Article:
Interesting facts about jose rizal

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interesting facts about jose rizal

Rizal Without the Overcoat by Ambeth R. Ocampo

This book is a collection of essays from Ambeth R. Ocampo’s newspaper column “Looking Back” that began in the Philippine Daily Globe and later moved to the Philippine Daily Inquirer. He presents a readable and painless introduction to Jose Rizal and offers fascinating insights, lively anecdotes, academic intrigue, and little-known facts about the hero as human. Investigating Rizal’s own writings - his diaries, letters, and other papers – Ocampo attempts to strip the countless myths and rumors that surround the national hero.
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Published 24.12.2018


As one respected Filipino historian once said, "Jose Rizal is everywhere yet 36 Amazing Facts You Probably Didn't Know About Jose Rizal.
Ambeth R. Ocampo

10 interesting facts about Jose Rizal we should know by now — his 157th birth anniversary!

His name is indeed everywhere—from coins and schools to streets and numerous monuments. Still, few Filipinos bother to look back at his life, and the principles that made him our unofficial national hero. So how do we inspire our countrymen, especially the millennials, to know more about this oft taken-for-granted hero? And despite what you may think, little Rizal was actually being naughty. Even after being scolded, he did not pay much attention to the book, instead focusing his gaze on some moths that were flying around a coconut oil lamp. However, that did not stop him from trying some for the sake of science.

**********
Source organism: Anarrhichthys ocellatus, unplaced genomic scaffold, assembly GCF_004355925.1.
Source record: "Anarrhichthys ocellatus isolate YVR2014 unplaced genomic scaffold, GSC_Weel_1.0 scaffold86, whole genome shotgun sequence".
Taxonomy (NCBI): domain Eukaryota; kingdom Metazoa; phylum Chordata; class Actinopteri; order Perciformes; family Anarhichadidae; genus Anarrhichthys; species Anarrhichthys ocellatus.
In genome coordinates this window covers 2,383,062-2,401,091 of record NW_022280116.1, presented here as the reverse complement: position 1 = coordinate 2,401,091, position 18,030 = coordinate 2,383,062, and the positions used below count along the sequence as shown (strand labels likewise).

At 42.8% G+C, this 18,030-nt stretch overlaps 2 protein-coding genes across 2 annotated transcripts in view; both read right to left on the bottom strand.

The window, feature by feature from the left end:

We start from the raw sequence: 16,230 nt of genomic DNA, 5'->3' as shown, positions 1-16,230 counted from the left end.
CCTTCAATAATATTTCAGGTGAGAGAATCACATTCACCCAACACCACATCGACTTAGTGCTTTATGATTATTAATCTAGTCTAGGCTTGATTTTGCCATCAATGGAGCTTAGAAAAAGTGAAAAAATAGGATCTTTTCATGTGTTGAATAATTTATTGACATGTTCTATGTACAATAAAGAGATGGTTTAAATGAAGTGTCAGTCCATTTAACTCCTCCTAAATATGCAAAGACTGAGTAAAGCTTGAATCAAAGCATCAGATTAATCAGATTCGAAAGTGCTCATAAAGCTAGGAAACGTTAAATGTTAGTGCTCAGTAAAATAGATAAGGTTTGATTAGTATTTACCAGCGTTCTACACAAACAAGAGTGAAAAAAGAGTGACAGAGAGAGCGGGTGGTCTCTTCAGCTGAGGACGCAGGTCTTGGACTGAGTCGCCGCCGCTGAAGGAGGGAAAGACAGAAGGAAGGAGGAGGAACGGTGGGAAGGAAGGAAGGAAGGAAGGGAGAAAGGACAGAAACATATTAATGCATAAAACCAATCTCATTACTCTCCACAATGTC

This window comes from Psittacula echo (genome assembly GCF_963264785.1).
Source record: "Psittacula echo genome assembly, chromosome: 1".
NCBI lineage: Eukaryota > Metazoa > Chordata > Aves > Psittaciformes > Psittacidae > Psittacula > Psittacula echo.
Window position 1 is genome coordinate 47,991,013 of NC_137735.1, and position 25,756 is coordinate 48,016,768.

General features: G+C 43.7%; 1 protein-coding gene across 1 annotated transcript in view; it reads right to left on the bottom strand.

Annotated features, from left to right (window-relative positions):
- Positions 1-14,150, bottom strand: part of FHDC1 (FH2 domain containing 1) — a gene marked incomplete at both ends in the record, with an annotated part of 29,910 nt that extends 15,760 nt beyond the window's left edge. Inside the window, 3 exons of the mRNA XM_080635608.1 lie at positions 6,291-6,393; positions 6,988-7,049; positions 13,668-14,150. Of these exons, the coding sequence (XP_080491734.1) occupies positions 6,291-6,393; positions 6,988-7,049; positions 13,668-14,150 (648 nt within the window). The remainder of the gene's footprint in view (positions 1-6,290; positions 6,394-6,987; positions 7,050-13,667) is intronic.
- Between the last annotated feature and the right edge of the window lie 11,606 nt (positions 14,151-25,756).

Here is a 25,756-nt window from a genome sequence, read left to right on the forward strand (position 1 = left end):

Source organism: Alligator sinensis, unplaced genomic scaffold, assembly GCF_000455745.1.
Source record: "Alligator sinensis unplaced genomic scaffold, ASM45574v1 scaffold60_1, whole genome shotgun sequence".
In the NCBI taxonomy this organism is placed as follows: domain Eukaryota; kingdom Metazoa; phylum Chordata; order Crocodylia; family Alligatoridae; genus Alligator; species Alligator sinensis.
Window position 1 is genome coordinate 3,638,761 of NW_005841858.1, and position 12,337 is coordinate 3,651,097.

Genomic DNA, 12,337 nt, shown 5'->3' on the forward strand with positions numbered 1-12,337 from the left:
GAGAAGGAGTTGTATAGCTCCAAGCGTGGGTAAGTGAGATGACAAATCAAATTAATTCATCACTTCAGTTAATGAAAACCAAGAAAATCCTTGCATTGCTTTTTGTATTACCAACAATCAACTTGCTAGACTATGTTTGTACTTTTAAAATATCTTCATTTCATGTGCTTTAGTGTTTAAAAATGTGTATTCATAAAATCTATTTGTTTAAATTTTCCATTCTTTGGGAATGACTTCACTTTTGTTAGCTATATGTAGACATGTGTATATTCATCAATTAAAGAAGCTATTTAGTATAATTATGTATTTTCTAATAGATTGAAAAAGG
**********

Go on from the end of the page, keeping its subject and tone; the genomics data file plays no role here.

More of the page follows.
Jose Rizal was born with a big head. Filipinos be treated as equal human. Rizal questioned their way of governing and how they abuse Filipinos [who were used to be called indios]. Some even say that Rizal plagiarized it which for my opinion, totally unbelievable 4. Did you know that Jose Rizals favorite dish was carne asada?

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The son of a prosperous landowner, Rizal was educated in Manila and at the University of Madrid. A brilliant medical student, he soon committed himself to the reform of Spanish rule in his home country, though he never advocated Philippine independence. Most of his writing was done in Europe, where he resided between and In Rizal published his first novel , Noli me tangere The Social Cancer , a passionate exposure of the evils of Spanish rule in the Philippines. A sequel, El filibusterismo ; The Reign of Greed , established his reputation as the leading spokesman of the Philippine reform movement. He became the leader of the Propaganda Movement , contributing numerous articles to its newspaper, La Solidaridad, published in Barcelona.


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